It is said to be the year of the Goat. It was the year of four baby goats and two goat mamas on our farm. Last year, Ginger had one baby and it was my first time milking. There were many problems that came along with it. She had me so frustrated at times.
This year I tried to stay calm and go with the flow during the birthing season. It was a lot easier knowing a little more and being ready with a milking stand if I needed it. When both Nya and Ginger had twins, I figured I was home free. There would be no getting a hard udder since two nursing babies would cure that. Well, I was wrong. After a couple days, I noticed Nya was not letting her babies nurse on one side. I put her in the stand for several days in a row and milked that side. I even would put the babies on her when she was in the stand so they would get used to that side since they were being conditioned to only nurse on one side. It took about a week and she seemed good. Ginger had the same problem but it only lasted a couple days and her babies did great.
So each year that I have had baby goats, I have taken them back to the place I first purchased my goats in order to get them dehorned. John at the Beekman farm in Sharon Springs, New York, is so good with his goats and shows so much love to these babies after they get dehorned. They smell a bit like burned fur afterward but it is worth not having horns. I brought them home and Nya didn’t want anything to do with her babies. Oh no, what did I do? Three hours away from mom and now they smell funny; she was not having it. I again had to put her in the stand so they could nurse since they wouldn’t take a bottle. Luckily it only took a day.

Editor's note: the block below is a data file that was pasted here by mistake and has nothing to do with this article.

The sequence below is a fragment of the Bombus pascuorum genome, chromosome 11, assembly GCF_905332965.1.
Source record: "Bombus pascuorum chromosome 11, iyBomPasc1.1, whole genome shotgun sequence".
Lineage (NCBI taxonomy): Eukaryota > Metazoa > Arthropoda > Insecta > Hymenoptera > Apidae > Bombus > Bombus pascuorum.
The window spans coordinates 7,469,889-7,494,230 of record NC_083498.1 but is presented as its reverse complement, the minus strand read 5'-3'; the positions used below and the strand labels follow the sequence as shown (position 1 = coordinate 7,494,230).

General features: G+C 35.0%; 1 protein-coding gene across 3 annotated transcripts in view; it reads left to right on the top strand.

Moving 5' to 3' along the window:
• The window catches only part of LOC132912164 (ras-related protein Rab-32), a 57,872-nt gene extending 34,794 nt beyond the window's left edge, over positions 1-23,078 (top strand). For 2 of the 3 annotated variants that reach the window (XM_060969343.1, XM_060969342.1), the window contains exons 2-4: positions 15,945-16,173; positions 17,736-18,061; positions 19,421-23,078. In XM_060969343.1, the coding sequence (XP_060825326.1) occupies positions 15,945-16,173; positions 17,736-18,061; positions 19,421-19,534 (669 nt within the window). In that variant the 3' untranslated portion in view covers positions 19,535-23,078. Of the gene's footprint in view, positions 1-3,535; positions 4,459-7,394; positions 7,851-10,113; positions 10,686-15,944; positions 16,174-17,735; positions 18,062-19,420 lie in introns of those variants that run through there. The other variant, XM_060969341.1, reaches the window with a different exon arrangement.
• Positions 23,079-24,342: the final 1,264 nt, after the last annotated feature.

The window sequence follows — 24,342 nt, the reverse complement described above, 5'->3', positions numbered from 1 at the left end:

What a difference a goat makes. When I wrote my first article, Frustrations of a First Time Milker, I mentioned how Ginger would always kick the bowl over or stick her foot in it. I had to buy a goat hobble in order to keep her feet down. Well, the first time I milked Nya, she just stood there without being hobbled and did great. That didn’t last. She doesn’t just try to kick, she does it with two feet and takes the whole stand with her. I had to put cinder blocks in front of it so it could not tip over.
Goats are stubborn animals, but they are also so loving, it makes you want to scream. A little kale and some carrots have calmed her kicking habit. This year, even though Nya is a first timer, I have made her my main milker mostly because she is so much easier to milk. With Ginger, my hands and arms hurt after I milk her and it takes longer.
All the babies went to good homes and I am milking twice a day. I decided to dry up Ginger and just milk Nya until the fall. I have a ton of milk already frozen for my soap business. The piggies enjoy two quarts of milk a day, which leaves me enough to play with. My youngest son always asks for goat milk. I love that. To read more about my journey, check out my Facebook page.
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